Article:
• by AliasMarlowe (1042386) on Wednesday August 05, 2009 @01:42PM (#28960323) Journal
    Here's a clue for all of you that posted so far: The abstract of a patent is not the patent, and means diddly-squat in court. It's the CLAIMS that are important (how many times does this need to be repeated here?). In fact, abstracts are NOT supposed to describe the exact material that the patent claims as an invention, but to describe generally the area of the patent.
    Here's the second clue: the patent has one independent claim (claim 1), and all other claims are specificly narrowed cases of claim 1. Here's claim 1:

    1. A digital notification and response system, comprising:
    a. an administrator interface for preparing and transmitting a message from an administrator to at least one user contact device;
    b. a dynamic information database for storing the message, wherein the dynamic information database comprises;
    i. user contact data comprising:
    1. user contact device information; and
    2. user selected priority information that indicates a contact order for the user contact device;
    ii. user selected grouping information comprising:
    1. at least one group associated with each user contact device; and
    2. a priority order for contacting each user contact device within the group;
    iii. response data comprising:
    1. user response information that indicates individual user contact devices have received the message; and
    2. response information that indicates when insufficient user contact device information exists to contact the user contact devices;
    wherein the administrator initiates distribution of the message using the grouping information, priority information, and the priority order, and wherein the message is transmitted through at least two industry standard gateways simultaneously, wherein the two industry standard gateways are selected from the group consisting of: a SMTP gateway a SIP, an H.323, an ISDN gateway, a PSTN gateway, a softswitch, and combinations thereof, wherein the message is received by the at least one user contact device, and the at least one user contact device transmits a response through the industry standard gateways to the dynamic information database.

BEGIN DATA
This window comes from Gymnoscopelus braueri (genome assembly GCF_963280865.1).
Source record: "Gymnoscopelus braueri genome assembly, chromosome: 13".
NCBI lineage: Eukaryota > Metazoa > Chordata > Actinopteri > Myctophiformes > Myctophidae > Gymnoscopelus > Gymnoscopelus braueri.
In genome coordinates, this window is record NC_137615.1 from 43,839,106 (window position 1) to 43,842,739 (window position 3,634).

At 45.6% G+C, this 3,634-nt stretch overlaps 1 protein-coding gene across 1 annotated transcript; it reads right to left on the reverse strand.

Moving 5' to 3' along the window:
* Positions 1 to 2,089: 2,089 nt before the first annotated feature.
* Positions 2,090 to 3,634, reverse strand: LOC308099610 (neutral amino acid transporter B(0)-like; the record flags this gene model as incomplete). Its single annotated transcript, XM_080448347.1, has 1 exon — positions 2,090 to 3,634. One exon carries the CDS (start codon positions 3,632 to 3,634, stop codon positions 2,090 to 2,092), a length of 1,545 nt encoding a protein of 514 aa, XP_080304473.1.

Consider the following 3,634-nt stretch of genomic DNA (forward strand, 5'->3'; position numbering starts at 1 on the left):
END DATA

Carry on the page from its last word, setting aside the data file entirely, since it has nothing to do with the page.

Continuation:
Now, to interpret the meaning of the claims, it is necessary to read the specification, to see if the terms used have special definitions. Studying the exemplary embodiments described in the specification may also be informative (or not, depending).

  • Re:I for one... (Score:4, Informative)

    by Smidge204 (605297) on Wednesday August 05, 2009 @01:47PM (#28960391) Journal

    People who are pressured to meet review quotas despite being severely understaffed, underfunded, and severely backlogged all while not being - or having access to - anything approaching an expert in the appropriate technologies.

    The USPTO has been unable to keep up and apparently resorts to strictly procedural methods for approval. Dot your "i"s and cross your "t"s and I bet you could get anything patented nowadays.
    =Smidge=

  • Re:Prior art (Score:1, Informative)

    by Anonymous Coward on Wednesday August 05, 2009 @01:47PM (#28960397)

    Man page for wall on Mac OS X says (under "history") that "wall" appeared in PWB UNIX. Last major version of PWB UNIX was 1977. Not the same, though, considering the exact text of the patent. Then again, requiring a confirmation response from the "device" means Twitter doesn't apply, either. Twitter appears to "fire and forget".

  • Has /. become ... (Score:4, Informative)

    by neonprimetime (528653) on Wednesday August 05, 2009 @02:14PM (#28960765)
    ... the official newsite for ridiculous lawsuits?

    Student Sues cause she's unemployable [slashdot.org]
    Student Sues amazon [slashdot.org]
    Touchpad patent holder sues everybody [slashdot.org]
    Family Sues Genie [slashdot.org]
    Wells Fargo Sues Itself [slashdot.org]
    Rosetta Stone Sues Google [slashdot.org]
    City Sues Man for rotting meat [slashdot.org]


    Keep in mind those stories were all in the last 30 days!
  • Or a megaphone (Score:2, Informative)